I’ve been writing since I was at least 13. I grew up in a very conservative household, in a state with nothing to do, so writing it was! And lots of gaming lol. And art! At that age, a lot of it was writing down the adventures I went on with my imaginary friends; although there were certainly constructed characters as well.
I took writing, literature, and art classes all throughout high school. I didn’t pursue art classes in college due to money constraints, but I eventually got a B.A. in writing and wrote roughly 200 fanfics in the midst of all that. Now I’m writing + streaming original content, encouraged to do so by my friends.
But for a happy ending on the art front, I’m participating in Art Fight for the first time ever this year! I’ve already seen my art style grow by leaps and bounds through this event, and I’m excited to see what happens to my writing style through 31 Days of Short Stories!
What do you stream? Writing. Often queer autistic fantasy, although I have done sci-fi as well. On occasion, I also enjoy sharing digital art streams.
How long have you been streaming? I started this year! late April / early May specifically. I’m coming up on 100 twitch followers!
How do you keep your viewers engaged? Most of my audience likes to watch the words go nyoom! So I make sure that they can see the words I’m typing. A lot of writing streamers don’t, and it’s one of my biggest turn-offs with writing streamers. Just because you can read it doesn’t mean that your viewers can, and it’s important to respond to what your audience needs.
What is your favorite thing about streaming? Knowing people are there and care about the content I’m producing. Everybody puts a lot of time and energy into their craft, and some of us can’t wait and hope it pays off in the end. Some of us need support while we’re creating the thing, and having a live audience helps me in that regard.
Where can people find you? My carrd has everything relevant to me. I would particularly like to highlight my twitter @hfeproductions, my wordpress: and Queersletter: a monthly-ish newsletter of queer art and affirmation.
From your interviewer: HFE has been fun to get to know and I can’t wait to see what comes from possible submissions to 31 Tales! If you haven’t followed, please visit HTTP://twitch.tv/HFEProductions right now to fix that.
Dale L. Roberts is a full-time self-published author, former professional wrestler and personal trainer. He lives in Columbus, Ohio, with his wife Kelli and cat Izzie. You can find more from Dale at YouTube.com/SelfPublishingWithDaleLRoberts.
Many authors think they have to start with their author career by doing a lot of things. Some argue they have to take this class in creative writing, while others argue they don’t have a grasp on the industry, or my favorite is – they don’t have time.
None of that matters when you desire to become an author. The first thing you do is finish the book. When I say finish the book, I mean the first draft. There are many steps that follow – revisions, edits, more revisions, more edits, proofreading, editing, and the list goes on. Nothing will move forward without the first part – the book.
The best way to know you’ll finish it is to start it and commit at least 2 hours each week to the progress of the story. This could be fantastic. Most prolific writings commit to a daily writing goal. It doesn’t matter if the content created will be removed later, as long as the daily writing goal is reached. Even books filled with the need to edit, are completed books ready for the chain of work that follows.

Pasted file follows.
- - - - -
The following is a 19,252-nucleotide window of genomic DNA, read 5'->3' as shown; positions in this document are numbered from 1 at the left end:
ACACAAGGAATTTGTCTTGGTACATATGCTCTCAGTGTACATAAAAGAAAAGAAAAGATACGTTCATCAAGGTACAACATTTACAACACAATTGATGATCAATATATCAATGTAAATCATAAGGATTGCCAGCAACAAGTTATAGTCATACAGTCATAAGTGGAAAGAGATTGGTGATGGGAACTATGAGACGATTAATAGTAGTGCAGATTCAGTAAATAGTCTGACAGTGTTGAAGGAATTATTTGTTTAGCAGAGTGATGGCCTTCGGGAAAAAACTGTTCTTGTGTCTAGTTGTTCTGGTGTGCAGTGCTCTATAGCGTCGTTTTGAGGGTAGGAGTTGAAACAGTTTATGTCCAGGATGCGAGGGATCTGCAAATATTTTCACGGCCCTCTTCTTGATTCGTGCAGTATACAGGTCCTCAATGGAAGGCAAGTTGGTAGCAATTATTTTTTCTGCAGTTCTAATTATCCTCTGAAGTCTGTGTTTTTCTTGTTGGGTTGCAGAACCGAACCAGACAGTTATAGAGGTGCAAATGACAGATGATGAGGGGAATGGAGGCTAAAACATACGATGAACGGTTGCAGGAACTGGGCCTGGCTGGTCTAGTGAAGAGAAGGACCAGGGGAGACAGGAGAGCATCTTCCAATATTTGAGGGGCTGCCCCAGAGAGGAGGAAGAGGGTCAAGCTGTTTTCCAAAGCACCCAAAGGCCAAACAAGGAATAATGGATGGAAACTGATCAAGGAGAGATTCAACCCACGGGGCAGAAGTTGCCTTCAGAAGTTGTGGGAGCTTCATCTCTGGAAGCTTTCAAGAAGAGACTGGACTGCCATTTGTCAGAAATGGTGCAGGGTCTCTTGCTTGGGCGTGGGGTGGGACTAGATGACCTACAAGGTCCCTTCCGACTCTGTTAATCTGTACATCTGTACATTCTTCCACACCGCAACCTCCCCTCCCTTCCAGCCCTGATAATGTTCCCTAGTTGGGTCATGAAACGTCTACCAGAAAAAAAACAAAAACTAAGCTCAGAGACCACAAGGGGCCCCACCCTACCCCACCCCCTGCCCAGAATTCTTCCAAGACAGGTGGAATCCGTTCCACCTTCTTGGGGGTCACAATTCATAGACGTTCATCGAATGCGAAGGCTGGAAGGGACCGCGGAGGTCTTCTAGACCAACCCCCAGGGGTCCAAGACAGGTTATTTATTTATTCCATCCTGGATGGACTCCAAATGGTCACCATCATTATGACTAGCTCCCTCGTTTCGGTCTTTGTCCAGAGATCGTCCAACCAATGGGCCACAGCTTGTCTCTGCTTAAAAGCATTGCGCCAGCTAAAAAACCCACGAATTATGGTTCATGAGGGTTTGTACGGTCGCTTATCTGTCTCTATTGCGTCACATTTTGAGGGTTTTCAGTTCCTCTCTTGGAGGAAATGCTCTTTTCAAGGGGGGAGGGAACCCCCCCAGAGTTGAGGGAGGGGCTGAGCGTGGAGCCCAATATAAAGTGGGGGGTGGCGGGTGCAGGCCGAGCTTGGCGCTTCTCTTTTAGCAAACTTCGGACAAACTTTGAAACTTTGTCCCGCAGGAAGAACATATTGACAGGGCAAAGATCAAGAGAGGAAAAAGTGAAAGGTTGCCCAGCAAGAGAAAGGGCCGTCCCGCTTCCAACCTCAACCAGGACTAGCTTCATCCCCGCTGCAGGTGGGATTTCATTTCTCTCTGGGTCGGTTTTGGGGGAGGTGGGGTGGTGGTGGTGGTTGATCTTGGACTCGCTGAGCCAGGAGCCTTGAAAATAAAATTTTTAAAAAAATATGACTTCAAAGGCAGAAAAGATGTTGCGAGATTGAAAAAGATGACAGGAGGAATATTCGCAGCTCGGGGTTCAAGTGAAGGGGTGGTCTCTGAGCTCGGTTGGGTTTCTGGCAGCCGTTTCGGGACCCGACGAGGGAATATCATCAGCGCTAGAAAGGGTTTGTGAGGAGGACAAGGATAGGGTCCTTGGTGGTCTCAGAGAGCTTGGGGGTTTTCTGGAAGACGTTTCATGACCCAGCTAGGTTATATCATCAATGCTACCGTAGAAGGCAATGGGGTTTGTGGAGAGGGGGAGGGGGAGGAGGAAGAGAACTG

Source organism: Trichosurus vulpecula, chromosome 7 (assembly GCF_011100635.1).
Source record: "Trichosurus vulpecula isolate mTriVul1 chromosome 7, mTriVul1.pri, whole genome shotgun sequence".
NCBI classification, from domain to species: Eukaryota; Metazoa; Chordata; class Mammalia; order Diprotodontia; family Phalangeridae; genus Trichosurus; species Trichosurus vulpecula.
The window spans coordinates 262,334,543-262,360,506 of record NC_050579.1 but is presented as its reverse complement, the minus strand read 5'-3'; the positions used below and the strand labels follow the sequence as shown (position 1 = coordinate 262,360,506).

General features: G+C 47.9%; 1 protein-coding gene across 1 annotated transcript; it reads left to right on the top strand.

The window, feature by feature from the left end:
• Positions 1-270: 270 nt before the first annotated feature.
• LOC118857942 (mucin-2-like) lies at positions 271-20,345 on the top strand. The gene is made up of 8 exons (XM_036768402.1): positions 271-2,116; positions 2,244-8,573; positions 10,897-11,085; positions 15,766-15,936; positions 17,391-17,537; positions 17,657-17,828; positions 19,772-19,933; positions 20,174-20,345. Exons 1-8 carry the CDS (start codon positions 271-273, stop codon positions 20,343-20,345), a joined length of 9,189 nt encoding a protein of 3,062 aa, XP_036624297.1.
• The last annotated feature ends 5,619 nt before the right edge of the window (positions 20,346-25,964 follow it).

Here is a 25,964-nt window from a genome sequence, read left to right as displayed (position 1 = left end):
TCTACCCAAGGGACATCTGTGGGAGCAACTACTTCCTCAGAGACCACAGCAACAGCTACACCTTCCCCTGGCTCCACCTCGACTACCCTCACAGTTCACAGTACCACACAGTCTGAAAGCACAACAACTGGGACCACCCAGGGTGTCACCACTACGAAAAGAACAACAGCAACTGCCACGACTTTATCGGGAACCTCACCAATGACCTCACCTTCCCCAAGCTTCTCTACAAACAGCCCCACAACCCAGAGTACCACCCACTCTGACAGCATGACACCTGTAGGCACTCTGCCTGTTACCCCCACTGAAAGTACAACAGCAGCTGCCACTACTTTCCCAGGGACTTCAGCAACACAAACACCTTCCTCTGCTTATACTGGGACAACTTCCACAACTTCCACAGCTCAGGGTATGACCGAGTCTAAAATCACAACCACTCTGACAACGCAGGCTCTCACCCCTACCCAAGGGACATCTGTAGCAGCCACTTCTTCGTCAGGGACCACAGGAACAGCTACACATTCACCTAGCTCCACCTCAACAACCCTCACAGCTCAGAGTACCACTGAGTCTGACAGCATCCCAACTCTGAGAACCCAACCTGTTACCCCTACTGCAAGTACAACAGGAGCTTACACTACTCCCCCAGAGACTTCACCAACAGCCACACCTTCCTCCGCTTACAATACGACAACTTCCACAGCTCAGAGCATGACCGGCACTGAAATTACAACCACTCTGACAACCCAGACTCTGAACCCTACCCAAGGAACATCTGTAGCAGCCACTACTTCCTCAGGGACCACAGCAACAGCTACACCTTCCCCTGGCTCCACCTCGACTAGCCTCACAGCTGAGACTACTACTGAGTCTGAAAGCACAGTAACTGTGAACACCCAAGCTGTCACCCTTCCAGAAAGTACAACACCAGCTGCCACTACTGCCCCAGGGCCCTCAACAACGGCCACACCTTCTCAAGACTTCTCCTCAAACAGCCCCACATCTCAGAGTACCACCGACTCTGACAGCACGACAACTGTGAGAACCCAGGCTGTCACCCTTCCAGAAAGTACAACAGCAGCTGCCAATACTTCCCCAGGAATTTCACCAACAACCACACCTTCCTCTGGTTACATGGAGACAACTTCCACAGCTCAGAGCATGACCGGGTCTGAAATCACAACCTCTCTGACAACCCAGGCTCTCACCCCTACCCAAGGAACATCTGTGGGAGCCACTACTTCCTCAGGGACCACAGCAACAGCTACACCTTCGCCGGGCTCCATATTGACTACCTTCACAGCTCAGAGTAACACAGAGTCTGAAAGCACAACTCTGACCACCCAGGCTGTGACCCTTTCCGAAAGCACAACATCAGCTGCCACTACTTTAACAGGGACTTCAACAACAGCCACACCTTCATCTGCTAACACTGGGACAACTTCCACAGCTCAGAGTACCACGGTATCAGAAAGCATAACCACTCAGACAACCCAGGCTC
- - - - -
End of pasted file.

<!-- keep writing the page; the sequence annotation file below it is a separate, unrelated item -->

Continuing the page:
Another great way to know you’ll finish the book you want to write is to imagine where you want the story to end – write that first. Once you’ve got a clear vision of the end of the book, writing what comes before it flows much easier for many authors, new and experienced.
What else can you do to help your book along? What do you think about ‘writer’s block’? What would you like to know?
We will cover these questions and others in future posts. What else should we add to the list?
There’s a lot of things an author needs to know before they start creating. A basic grasp of the language they are writing in is probably the most essential part. While you may have grown up speaking one way, writing for readers is a whole other thing. Learning to adapt your natural speaking style to a proper writing style will determine if a reader will finish your book or not. This applies to all genre, markets, and stories.
What can you do to help yourself better understand what type of writing is needed for a book? Read. Read daily in the genre you want to create in. Pick up a book on language style and read it thoroughly. For English, that would be a guide to AP style and a guide to Chicago style. Read it a lot and learn what you can. When you begin writing, apply your best lessons to your first draft.
The next most important thing you must do when you are writing a book is to finish that first draft. It doesn’t matter if that draft is 5 thousand words or 105 thousand. Write it in full. Know you’ve completed the work and feel good you have. Then, put it down. Walk away. Come back to it after reading more and see what you like, adjust what you don’t, and refresh the manuscript. Keep reading.
When you believe you’ve created a book worth publishing, read it out loud or get a service to read the book to you. Make changes where you missed something. It’s a great thing to see your product ready for the next step. When you think you’re there … watch for our next post.
Are you an experienced author? We would love to read your tips for beginning authors. Share some in the comments or visit our page on Facebook.